But there are no Societal calls to worship Mary or to pray to her, as you can plainly see from the Rule. Certainly not, when our Lord and Brother Himself invited, instructed and gifted us to pray to His (and our) Father, employing His most blessed Name. Our Lady herself did not encourage the stewards at Cana to importune her, with a need for a wine to be wrestled from water; she directed them instead to seek out her Son, and do whatever He told them to do. This is quite in keeping with the earliest icons of the Holy Child and His mother, for she is consistently portrayed as pointing to Him. What do these then say to those with eyes to see, and ears to hear? The spotlight, according to God’s mother own meek and demure hand, is to be steadfastly kept on the Giver of all good things … the Bread of Life. Mary’s emphasis is solidly Christological and hence is, Q.I.D., inescapably and totally orthodox Lutheran.
Her behavior is so stirring that she needs to be remembered and honored as a shining example among and to us Lutherans … not simply a blue-cloaked kneeling figurine dragged out of a storage box, designed to aesthetically fill up a gaping hole in a crèche, come December.
Although Mary is not the dramatic centerpiece of attention inside the Pauline, Petrine or Johannine epistles of the New Testament ... or even that of James! … she is prominently placed at the Nativity of our Lord (of course), His crucifixion, the news-breaking events at the empty tomb, and yet another birth, this time of the Bridegroom’s Church at Pentecost. Ever-virginal, Mary is ever faithful to her Son, God and Savior and in seeing her Son at work, from “start” to “finish” (which finish keeps on going, to the end of time).
The de-emphasis or ignoring of Mary , among most ”churchly” Lutherans as evidenced in their calendars and their liturgical prayers of the Church, is therefore mystifying if indeed not utterly scandalous . The incarnate Christ, as already foretold long ago to Adam and Eve, had a mother. If He is our Brother in the flesh … if this testimony is fully grasped by the modern day Lutheran as being true … then Mary is our mother as well. We honor our Father (Fourth Commandment), and rightly so, when we pray to Him for all our needs of soul and body. Ought we not then to honor our mother (Fourth Commandment), with the calendrical observances at intervals deemed wise and most laudable by Christ’s Bride … not to worship her, but to honor and love the one who was placed in the Apostle John’s care, the disciple who Jesus loved? Are we too not the disciples, who Jesus loves? Is Mary’s memory not in our care, today? Do we fervently preach about the glories of earthly motherhood, in May; but then conveniently forget about a blessed spiritual motherhood that is miraculously ours, too, through our kinship with dear Lord Christ in August (and April, June, and October)?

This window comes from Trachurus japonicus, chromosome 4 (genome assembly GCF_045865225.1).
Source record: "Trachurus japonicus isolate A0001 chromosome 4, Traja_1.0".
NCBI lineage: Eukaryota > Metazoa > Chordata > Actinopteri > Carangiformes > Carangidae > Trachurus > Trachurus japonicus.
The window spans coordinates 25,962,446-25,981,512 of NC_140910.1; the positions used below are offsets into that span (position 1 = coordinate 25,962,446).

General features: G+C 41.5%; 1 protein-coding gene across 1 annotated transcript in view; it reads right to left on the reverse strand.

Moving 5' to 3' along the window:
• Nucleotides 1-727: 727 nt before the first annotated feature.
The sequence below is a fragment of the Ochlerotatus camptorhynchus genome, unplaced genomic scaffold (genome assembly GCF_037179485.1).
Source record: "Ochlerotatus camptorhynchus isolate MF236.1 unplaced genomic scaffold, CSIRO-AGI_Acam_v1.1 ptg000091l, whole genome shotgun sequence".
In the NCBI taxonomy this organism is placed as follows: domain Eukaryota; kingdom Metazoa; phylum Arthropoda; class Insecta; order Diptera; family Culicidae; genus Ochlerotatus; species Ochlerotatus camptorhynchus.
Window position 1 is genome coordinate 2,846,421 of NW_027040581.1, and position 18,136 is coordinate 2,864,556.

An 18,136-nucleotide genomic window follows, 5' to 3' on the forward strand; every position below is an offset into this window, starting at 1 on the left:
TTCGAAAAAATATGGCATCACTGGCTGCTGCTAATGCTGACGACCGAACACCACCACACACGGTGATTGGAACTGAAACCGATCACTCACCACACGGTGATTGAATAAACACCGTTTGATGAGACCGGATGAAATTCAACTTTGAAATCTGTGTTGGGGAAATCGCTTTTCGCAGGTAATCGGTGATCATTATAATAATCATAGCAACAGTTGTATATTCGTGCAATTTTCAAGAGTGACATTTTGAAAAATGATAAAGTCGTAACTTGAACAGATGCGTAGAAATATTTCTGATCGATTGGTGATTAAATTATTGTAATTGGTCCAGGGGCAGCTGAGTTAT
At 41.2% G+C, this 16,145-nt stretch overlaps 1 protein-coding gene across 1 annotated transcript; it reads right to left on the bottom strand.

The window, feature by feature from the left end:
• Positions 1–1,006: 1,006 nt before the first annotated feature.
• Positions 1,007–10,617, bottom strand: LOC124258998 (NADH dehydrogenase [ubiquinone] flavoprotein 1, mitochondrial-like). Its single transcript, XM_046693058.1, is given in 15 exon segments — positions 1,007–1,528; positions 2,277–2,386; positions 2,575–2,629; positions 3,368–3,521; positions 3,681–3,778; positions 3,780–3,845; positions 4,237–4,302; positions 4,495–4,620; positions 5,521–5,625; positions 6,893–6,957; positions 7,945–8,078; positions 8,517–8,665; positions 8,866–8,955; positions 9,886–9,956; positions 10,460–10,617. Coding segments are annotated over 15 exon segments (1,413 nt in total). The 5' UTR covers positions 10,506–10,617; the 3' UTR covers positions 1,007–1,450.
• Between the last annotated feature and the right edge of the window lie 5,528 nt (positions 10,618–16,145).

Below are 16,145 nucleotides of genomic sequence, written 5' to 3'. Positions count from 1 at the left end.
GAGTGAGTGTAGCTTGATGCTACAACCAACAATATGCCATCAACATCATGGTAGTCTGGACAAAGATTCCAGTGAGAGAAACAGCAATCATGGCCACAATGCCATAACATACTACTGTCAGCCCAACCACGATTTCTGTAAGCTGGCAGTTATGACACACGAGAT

Do not worship Mary, as she with the serene face and the pointing hand would be severely stricken and distressed; but love her, love her as mother, as our Truth once declared her to be (Mt 13:50; Mk 3:35; Lk 8:21). You see, His mother heard His Word, and pondered it in her heart, so as to keep it ; and the brave little maiden surely did the will of the Father, when she unflinchingly acquiesced to carry His beloved Son in her virginal womb, without shame. And Christ’s true brothers and sisters are those who follow His Father’s will … which will include, of course, the joyous task of honoring their mother.
Your (unworthy) servant,